Chen now felt sad. He did not say another word. After they picked up the Go stones and put them into the containers, he stood up, carried his own stool, shook his head, took a glance at DF, and walked away, murmuring incessantly, “should not have lost, should not have lost,…” DF and Li said bye and good night to him, but he did not bother to turn his head to reciprocate.

Although DF felt sorry for Chen’s loss, she did not like his behavior. She was almost certain that, had it been Li who lost the game, Li would have appeared more gentleman-like and courageous. Now, she was glad that Li won the game.

“Thank you, my dear divine,” Her heart was saying.

On the day of the festival, Li rented a horse from his neighbor for one day for 8 copper coins. One of very few constructive things the emperor of Qin2 dynasty did was to unify the currency and the measurement units for the whole China. Prior to Qin2, China fell into a dark warring era. Qi2 kingdom fought Yan4 yesterday; Wei4 fought Zhao4 today. Then Cu3 and Han2 allied to fight Qin2 tomorrow, on and on. That era was known to be 7-kingdom warring state. Pitiful civilians could not live peacefully even for a brief moment. It was Qin2 who unified the country.

He and DF rode the horse together, cheerfully heading for the neighboring town. He reined the horse, and DF held his waist from behind. Da-Ze was situated in the former Chu3 kingdom. Folks in Chu3 were known to be relatively liberal at that time. Unmarried boys and girls were allowed to have minor physical contacts. It would be a one-hour horse ride. DF prepared some rice mo1 mo1 tou2 (rice cooked and squeezed into spheres or buns, mixed with some pickles and dried fish) for them to bring and eat.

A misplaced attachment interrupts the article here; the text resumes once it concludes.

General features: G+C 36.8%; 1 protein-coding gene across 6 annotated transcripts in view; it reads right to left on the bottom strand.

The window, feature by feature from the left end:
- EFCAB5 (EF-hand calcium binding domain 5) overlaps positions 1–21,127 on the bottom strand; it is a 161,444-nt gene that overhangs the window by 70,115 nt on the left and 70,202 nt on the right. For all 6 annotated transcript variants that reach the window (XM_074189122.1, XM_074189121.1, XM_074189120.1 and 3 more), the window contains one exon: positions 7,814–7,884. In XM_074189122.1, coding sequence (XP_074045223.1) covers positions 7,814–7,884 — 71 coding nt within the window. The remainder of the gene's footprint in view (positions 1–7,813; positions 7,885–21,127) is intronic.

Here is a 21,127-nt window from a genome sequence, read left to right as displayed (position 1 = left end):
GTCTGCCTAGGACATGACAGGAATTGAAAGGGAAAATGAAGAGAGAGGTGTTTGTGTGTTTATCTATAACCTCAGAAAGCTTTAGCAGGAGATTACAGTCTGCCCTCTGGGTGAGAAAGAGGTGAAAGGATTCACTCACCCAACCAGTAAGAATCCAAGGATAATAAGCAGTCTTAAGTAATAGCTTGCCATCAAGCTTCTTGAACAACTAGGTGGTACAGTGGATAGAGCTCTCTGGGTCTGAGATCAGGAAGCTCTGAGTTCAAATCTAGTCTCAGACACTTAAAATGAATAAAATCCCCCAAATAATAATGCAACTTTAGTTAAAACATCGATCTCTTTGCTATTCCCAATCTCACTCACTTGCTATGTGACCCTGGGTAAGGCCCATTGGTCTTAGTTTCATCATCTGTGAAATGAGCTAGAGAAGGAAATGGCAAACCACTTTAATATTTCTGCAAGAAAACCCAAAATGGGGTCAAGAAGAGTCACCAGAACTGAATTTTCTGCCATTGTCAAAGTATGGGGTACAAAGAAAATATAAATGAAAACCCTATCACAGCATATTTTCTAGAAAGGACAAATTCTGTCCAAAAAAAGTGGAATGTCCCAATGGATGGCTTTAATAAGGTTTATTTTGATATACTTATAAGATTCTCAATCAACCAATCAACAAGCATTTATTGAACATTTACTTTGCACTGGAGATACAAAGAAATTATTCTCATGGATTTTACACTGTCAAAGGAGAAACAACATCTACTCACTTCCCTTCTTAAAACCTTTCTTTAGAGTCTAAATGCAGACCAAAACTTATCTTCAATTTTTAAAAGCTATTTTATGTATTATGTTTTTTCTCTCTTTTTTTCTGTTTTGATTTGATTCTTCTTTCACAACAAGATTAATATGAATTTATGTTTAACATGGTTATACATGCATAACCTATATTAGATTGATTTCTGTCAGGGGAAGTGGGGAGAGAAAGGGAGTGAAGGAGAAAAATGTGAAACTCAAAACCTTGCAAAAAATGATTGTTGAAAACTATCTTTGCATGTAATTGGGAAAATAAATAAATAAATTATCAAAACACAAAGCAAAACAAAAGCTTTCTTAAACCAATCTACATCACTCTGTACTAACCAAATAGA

Chen went alone on foot. He did not want to bump onto other couples, to embarrass himself. So he left the village before dawn. When he arrived in the town, streets were already crowded with people. Vendors selling a huge variety of goods lined up along the sidewalks. Buyers, especially lovers holding hands, browsed around.

Suddenly, a sedan carried by four bearers moved near. The leading bearer steadfastly marched foward, and yelled out, “Stay off, stay off!” while trying to pass through the crowded street.

“Hmmm, this must be town mayor’s sedan. As I enter my adulthood, I vow to succeed, to become as powerful as this mayor did. By then, Di Fen will turn her affection toward me..., or else my life is not wroth living,” he was thinking.

As soon as the thought of sweet DF invaded his mind, her cherry-like lips and her pampered facial expressions also emerged along. He tried to wipe off from his mind the imagined scene of DF and Li riding together on a horse, by nonchalantly reciting a famous line in Shi1 Jing1 (an ancient Chinese poems collection), “yao2 tiao3 shu2 nu3 (fair ladies), jun1 zi3 hao4 qiou2 (gentlemen desire to seek)…”

My dear readers must know that the tyrannizing Qin2 government had prohibited its civilians from reading those poems. In fact, it ordered that those books written by Confucius and other scholars, as well as those poetry books including Shi-Jing be handed in voluntarily and be burned.

“Arrest him!” a shouting arose from behind him, and his left arm was suddenly grabbed and twisted to behind his back.